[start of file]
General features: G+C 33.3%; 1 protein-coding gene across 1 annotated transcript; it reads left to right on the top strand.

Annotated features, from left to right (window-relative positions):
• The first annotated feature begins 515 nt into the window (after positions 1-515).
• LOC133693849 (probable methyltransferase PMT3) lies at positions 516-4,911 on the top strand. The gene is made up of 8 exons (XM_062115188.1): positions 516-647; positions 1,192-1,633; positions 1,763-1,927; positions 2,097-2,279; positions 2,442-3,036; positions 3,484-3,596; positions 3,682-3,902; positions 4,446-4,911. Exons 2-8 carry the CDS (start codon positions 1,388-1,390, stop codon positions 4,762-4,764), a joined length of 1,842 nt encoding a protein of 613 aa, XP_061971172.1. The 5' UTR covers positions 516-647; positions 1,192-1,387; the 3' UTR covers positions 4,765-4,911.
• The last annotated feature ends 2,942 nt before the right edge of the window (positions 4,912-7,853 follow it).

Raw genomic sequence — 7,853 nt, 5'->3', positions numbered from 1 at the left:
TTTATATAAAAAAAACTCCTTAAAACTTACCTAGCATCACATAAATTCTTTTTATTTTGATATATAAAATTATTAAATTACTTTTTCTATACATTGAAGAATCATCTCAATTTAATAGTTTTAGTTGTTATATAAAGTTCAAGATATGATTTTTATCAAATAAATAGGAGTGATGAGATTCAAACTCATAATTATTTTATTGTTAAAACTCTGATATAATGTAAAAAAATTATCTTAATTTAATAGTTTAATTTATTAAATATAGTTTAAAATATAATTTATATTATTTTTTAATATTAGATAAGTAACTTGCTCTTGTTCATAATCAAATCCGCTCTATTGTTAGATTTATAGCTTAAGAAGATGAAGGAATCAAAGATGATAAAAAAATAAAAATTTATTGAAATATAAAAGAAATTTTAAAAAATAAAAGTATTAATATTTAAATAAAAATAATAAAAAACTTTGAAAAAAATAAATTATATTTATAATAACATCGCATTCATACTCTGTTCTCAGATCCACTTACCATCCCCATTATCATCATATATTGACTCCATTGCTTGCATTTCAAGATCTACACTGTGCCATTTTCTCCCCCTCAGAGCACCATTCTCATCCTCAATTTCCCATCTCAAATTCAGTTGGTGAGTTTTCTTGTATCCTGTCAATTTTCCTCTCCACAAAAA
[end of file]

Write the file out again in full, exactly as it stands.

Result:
General features: G+C 33.3%; 1 protein-coding gene across 1 annotated transcript; it reads left to right on the top strand.

Annotated features, from left to right (window-relative positions):
• The first annotated feature begins 515 nt into the window (after positions 1-515).
• LOC133693849 (probable methyltransferase PMT3) lies at positions 516-4,911 on the top strand. The gene is made up of 8 exons (XM_062115188.1): positions 516-647; positions 1,192-1,633; positions 1,763-1,927; positions 2,097-2,279; positions 2,442-3,036; positions 3,484-3,596; positions 3,682-3,902; positions 4,446-4,911. Exons 2-8 carry the CDS (start codon positions 1,388-1,390, stop codon positions 4,762-4,764), a joined length of 1,842 nt encoding a protein of 613 aa, XP_061971172.1. The 5' UTR covers positions 516-647; positions 1,192-1,387; the 3' UTR covers positions 4,765-4,911.
• The last annotated feature ends 2,942 nt before the right edge of the window (positions 4,912-7,853 follow it).

Raw genomic sequence — 7,853 nt, 5'->3', positions numbered from 1 at the left:
TTTATATAAAAAAAACTCCTTAAAACTTACCTAGCATCACATAAATTCTTTTTATTTTGATATATAAAATTATTAAATTACTTTTTCTATACATTGAAGAATCATCTCAATTTAATAGTTTTAGTTGTTATATAAAGTTCAAGATATGATTTTTATCAAATAAATAGGAGTGATGAGATTCAAACTCATAATTATTTTATTGTTAAAACTCTGATATAATGTAAAAAAATTATCTTAATTTAATAGTTTAATTTATTAAATATAGTTTAAAATATAATTTATATTATTTTTTAATATTAGATAAGTAACTTGCTCTTGTTCATAATCAAATCCGCTCTATTGTTAGATTTATAGCTTAAGAAGATGAAGGAATCAAAGATGATAAAAAAATAAAAATTTATTGAAATATAAAAGAAATTTTAAAAAATAAAAGTATTAATATTTAAATAAAAATAATAAAAAACTTTGAAAAAAATAAATTATATTTATAATAACATCGCATTCATACTCTGTTCTCAGATCCACTTACCATCCCCATTATCATCATATATTGACTCCATTGCTTGCATTTCAAGATCTACACTGTGCCATTTTCTCCCCCTCAGAGCACCATTCTCATCCTCAATTTCCCATCTCAAATTCAGTTGGTGAGTTTTCTTGTATCCTGTCAATTTTCCTCTCCACAAAAA